• Issues with unminified JavaScript and CSS files. This is code that has Extra Spaces and comments they need to be minified.
  • Images that don't have alt attributes. Old images are used by search engines to understand the context of your image so that search results can display those images.
  • Links on HTTPS pages going to HTTP pages. Any link that points to an old HTTP version of a website confuses search engines as to which page they should rank.
  • Pages that have a low text-to-HTML ratio. This is the ratio of the amount of actual text on your webpage compared to the amount of code. your text HTML should be less than10%Text. The more text you have on your page, the higher you will rank.


Notices are minor issues. Although not really considered errors, it is recommended that you fix notices. Examples of notices include:
  • Outgoing external links contain nofollow attributes. The nofollow attribute means search engines won't follow that link. You may be missing out on link juice, and these might be pages you want the search engines to find.
  • Pages that require more than three clicks to be reached. Make sure that pages with important content can be reached within a few clicks.
  • Pages have more than one H1 tag or main heading. More than one H1 tag may confuse users, as well as search engines.

How to Interpret Your Website Health Score

To understand what the health score means and how to interpret it, let’s look at a couple of examples.
  • Example #1: 100 total web pages crawled, and 20 of those pages have errors. The health score would be calculated like this: (1 - (20/100)) x 100 = 80%. Your website health score is 80%; nice job so far, right? Not so fast. You’ll want to read the tip below because this number can be misleading.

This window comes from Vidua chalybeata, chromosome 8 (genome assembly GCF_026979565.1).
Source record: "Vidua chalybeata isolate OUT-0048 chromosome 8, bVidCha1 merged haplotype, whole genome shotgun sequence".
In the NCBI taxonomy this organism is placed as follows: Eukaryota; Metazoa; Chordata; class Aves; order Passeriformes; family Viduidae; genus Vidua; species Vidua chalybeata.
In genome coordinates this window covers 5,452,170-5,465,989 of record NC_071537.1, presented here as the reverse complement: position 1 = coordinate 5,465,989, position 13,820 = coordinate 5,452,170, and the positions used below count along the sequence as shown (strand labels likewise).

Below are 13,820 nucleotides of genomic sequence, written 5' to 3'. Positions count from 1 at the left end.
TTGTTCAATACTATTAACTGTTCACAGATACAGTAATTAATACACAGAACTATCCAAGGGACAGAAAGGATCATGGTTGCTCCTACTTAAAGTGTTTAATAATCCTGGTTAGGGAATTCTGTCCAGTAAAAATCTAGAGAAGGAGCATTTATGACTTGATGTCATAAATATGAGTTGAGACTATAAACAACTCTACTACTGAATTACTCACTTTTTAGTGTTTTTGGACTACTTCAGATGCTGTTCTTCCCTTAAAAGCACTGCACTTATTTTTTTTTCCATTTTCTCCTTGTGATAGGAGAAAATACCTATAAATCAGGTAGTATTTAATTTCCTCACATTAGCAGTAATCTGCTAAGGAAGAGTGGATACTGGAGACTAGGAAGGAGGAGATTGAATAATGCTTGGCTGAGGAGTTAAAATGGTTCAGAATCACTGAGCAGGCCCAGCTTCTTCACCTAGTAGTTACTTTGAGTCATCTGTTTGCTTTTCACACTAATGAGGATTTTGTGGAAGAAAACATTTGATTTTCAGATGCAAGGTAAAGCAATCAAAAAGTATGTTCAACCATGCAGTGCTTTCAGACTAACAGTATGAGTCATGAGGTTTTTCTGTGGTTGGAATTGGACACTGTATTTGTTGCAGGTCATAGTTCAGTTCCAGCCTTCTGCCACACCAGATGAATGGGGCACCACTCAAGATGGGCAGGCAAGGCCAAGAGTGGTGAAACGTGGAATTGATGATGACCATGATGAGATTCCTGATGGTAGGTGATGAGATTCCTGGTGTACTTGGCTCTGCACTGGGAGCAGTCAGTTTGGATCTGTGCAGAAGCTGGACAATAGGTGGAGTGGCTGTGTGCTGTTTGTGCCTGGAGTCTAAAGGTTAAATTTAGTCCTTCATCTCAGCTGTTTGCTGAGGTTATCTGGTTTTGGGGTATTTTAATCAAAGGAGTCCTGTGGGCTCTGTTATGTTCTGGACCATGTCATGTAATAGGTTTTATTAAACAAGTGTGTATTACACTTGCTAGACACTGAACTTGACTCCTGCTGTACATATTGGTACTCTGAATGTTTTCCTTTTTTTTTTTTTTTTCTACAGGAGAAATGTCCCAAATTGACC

• Example #2: 10 pages on the website. Eight of them have errors. The health score would be calculated like this: (1 - (8/10))  x 100 = 20%. This website's health score is 20%. Not so good, right? (Actually, I once audited a site with a 25% health score once in my life.)  

On the surface, an 80% score looks very good. It means the majority of your web pages are good, with only 20% having errors. But we have to dig deeper to determine whether the pages with errors have critical errors that impact the most important sections of the site.

For instance, there might be dead links on those pages. These might be resources that prospects need to make buying decisions. Or, maybe these are critical pages about your products and services that can’t be found on search engines when potential customers look for you.

Inbound's Tip: Regardless of your health score, the errors, warnings or notices on your web pages all negatively impact your SEO and user experience. As search engine algorithms evolve, and as your website changes over time, so, too, will your health score. A monthly exercise for a typical organization is 10 hours a month to keep up the Health Score of their website.


Key Takeaway

The biggest takeaway from this article is that websites need to be maintained, just like cars or anything else that requires upkeep. As the web changes and as your website gets updated, your site’s health scores will change. Website health scores decay over time. Not updating your website or optimizing your website will result in a negative impact through organic search results and or a bad user experience.